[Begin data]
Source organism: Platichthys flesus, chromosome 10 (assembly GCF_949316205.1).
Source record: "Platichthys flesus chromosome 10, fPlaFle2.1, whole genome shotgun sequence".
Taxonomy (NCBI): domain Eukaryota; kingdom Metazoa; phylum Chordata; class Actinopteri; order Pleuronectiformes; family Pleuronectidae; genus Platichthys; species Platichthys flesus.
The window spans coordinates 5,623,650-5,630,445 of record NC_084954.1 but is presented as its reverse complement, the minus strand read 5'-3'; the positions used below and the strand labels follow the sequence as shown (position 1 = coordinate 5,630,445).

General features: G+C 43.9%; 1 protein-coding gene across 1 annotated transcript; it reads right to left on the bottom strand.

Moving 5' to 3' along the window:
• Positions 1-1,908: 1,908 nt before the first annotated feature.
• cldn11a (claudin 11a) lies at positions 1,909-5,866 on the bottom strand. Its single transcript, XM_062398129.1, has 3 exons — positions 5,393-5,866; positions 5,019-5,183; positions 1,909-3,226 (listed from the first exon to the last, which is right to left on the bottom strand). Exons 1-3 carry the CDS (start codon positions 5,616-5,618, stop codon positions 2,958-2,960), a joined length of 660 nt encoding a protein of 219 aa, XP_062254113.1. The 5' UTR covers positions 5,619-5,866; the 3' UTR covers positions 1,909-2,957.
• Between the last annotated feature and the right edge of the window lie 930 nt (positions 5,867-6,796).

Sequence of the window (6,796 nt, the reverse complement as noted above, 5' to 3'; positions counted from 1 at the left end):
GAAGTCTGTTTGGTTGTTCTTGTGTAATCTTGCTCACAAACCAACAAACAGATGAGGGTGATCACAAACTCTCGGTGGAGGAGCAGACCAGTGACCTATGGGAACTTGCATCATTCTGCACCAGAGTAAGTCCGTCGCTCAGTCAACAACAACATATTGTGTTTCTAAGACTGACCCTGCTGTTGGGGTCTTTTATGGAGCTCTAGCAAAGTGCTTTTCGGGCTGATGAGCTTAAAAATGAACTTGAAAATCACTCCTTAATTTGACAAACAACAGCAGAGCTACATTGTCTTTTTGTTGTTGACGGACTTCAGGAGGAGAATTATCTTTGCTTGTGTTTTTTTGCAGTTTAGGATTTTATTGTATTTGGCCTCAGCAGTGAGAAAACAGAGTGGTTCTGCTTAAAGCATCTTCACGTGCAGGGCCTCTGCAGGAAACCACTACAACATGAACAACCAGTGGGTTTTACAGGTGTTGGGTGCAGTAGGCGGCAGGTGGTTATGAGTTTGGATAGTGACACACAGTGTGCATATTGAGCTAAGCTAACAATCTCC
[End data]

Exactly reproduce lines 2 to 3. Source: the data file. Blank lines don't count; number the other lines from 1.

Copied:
Source record: "Platichthys flesus chromosome 10, fPlaFle2.1, whole genome shotgun sequence".
Taxonomy (NCBI): domain Eukaryota; kingdom Metazoa; phylum Chordata; class Actinopteri; order Pleuronectiformes; family Pleuronectidae; genus Platichthys; species Platichthys flesus.